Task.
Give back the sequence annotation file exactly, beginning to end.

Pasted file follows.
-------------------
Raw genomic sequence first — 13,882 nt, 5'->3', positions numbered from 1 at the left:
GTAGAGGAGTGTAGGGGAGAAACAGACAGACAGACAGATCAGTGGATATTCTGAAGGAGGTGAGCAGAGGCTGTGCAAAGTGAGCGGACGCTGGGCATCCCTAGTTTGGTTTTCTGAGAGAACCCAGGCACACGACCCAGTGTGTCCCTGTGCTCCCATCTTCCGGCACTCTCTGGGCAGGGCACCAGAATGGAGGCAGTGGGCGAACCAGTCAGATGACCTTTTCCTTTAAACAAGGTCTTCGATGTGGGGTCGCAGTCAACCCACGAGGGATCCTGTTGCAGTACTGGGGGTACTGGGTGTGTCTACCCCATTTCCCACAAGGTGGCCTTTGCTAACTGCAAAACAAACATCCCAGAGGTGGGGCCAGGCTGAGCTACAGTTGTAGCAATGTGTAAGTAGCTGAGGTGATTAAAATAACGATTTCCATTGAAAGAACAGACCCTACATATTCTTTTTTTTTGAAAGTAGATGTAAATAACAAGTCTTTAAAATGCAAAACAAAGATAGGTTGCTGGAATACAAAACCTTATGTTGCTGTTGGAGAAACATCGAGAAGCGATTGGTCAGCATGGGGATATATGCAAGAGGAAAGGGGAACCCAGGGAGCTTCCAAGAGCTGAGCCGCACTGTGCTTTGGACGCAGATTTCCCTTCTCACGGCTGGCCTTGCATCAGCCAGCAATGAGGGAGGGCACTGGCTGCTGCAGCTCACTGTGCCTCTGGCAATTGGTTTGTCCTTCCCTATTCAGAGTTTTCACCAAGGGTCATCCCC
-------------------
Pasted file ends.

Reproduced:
Raw genomic sequence first — 13,882 nt, 5'->3', positions numbered from 1 at the left:
GTAGAGGAGTGTAGGGGAGAAACAGACAGACAGACAGATCAGTGGATATTCTGAAGGAGGTGAGCAGAGGCTGTGCAAAGTGAGCGGACGCTGGGCATCCCTAGTTTGGTTTTCTGAGAGAACCCAGGCACACGACCCAGTGTGTCCCTGTGCTCCCATCTTCCGGCACTCTCTGGGCAGGGCACCAGAATGGAGGCAGTGGGCGAACCAGTCAGATGACCTTTTCCTTTAAACAAGGTCTTCGATGTGGGGTCGCAGTCAACCCACGAGGGATCCTGTTGCAGTACTGGGGGTACTGGGTGTGTCTACCCCATTTCCCACAAGGTGGCCTTTGCTAACTGCAAAACAAACATCCCAGAGGTGGGGCCAGGCTGAGCTACAGTTGTAGCAATGTGTAAGTAGCTGAGGTGATTAAAATAACGATTTCCATTGAAAGAACAGACCCTACATATTCTTTTTTTTTGAAAGTAGATGTAAATAACAAGTCTTTAAAATGCAAAACAAAGATAGGTTGCTGGAATACAAAACCTTATGTTGCTGTTGGAGAAACATCGAGAAGCGATTGGTCAGCATGGGGATATATGCAAGAGGAAAGGGGAACCCAGGGAGCTTCCAAGAGCTGAGCCGCACTGTGCTTTGGACGCAGATTTCCCTTCTCACGGCTGGCCTTGCATCAGCCAGCAATGAGGGAGGGCACTGGCTGCTGCAGCTCACTGTGCCTCTGGCAATTGGTTTGTCCTTCCCTATTCAGAGTTTTCACCAAGGGTCATCCCC